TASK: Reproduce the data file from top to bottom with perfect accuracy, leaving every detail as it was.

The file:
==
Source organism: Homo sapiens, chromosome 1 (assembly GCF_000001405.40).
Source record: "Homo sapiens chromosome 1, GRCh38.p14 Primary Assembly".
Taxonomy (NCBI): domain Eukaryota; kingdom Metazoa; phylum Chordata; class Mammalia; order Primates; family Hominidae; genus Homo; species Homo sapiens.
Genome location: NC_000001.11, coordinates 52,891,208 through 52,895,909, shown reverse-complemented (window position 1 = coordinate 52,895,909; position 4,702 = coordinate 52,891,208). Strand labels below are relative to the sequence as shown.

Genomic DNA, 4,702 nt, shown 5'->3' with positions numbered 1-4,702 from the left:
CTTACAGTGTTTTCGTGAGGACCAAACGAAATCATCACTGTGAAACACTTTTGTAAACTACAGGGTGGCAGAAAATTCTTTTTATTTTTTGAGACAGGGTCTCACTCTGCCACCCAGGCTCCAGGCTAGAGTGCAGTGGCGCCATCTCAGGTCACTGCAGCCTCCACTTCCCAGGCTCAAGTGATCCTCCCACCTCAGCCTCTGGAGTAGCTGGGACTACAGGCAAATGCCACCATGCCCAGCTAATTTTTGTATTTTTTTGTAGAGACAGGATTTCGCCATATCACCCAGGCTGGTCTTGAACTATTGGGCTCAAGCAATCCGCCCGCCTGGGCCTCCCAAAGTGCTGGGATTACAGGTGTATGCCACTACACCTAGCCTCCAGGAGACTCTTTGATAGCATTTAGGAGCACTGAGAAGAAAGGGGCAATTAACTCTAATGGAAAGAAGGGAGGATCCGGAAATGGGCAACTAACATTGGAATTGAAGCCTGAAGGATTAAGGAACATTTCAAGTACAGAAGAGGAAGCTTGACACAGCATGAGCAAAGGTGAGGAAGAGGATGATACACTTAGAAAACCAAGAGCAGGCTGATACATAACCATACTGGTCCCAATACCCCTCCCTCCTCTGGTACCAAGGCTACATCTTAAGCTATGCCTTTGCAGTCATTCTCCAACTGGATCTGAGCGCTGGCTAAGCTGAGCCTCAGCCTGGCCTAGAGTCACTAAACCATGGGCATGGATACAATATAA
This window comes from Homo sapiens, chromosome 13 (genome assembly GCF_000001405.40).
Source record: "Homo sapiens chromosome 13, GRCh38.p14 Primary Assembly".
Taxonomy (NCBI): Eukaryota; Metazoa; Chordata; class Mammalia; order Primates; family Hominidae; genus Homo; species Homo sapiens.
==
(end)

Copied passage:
Source organism: Homo sapiens, chromosome 1 (assembly GCF_000001405.40).
Source record: "Homo sapiens chromosome 1, GRCh38.p14 Primary Assembly".
Taxonomy (NCBI): domain Eukaryota; kingdom Metazoa; phylum Chordata; class Mammalia; order Primates; family Hominidae; genus Homo; species Homo sapiens.
Genome location: NC_000001.11, coordinates 52,891,208 through 52,895,909, shown reverse-complemented (window position 1 = coordinate 52,895,909; position 4,702 = coordinate 52,891,208). Strand labels below are relative to the sequence as shown.

Genomic DNA, 4,702 nt, shown 5'->3' with positions numbered 1-4,702 from the left:
CTTACAGTGTTTTCGTGAGGACCAAACGAAATCATCACTGTGAAACACTTTTGTAAACTACAGGGTGGCAGAAAATTCTTTTTATTTTTTGAGACAGGGTCTCACTCTGCCACCCAGGCTCCAGGCTAGAGTGCAGTGGCGCCATCTCAGGTCACTGCAGCCTCCACTTCCCAGGCTCAAGTGATCCTCCCACCTCAGCCTCTGGAGTAGCTGGGACTACAGGCAAATGCCACCATGCCCAGCTAATTTTTGTATTTTTTTGTAGAGACAGGATTTCGCCATATCACCCAGGCTGGTCTTGAACTATTGGGCTCAAGCAATCCGCCCGCCTGGGCCTCCCAAAGTGCTGGGATTACAGGTGTATGCCACTACACCTAGCCTCCAGGAGACTCTTTGATAGCATTTAGGAGCACTGAGAAGAAAGGGGCAATTAACTCTAATGGAAAGAAGGGAGGATCCGGAAATGGGCAACTAACATTGGAATTGAAGCCTGAAGGATTAAGGAACATTTCAAGTACAGAAGAGGAAGCTTGACACAGCATGAGCAAAGGTGAGGAAGAGGATGATACACTTAGAAAACCAAGAGCAGGCTGATACATAACCATACTGGTCCCAATACCCCTCCCTCCTCTGGTACCAAGGCTACATCTTAAGCTATGCCTTTGCAGTCATTCTCCAACTGGATCTGAGCGCTGGCTAAGCTGAGCCTCAGCCTGGCCTAGAGTCACTAAACCATGGGCATGGATACAATATAA
This window comes from Homo sapiens, chromosome 13 (genome assembly GCF_000001405.40).
Source record: "Homo sapiens chromosome 13, GRCh38.p14 Primary Assembly".
Taxonomy (NCBI): Eukaryota; Metazoa; Chordata; class Mammalia; order Primates; family Hominidae; genus Homo; species Homo sapiens.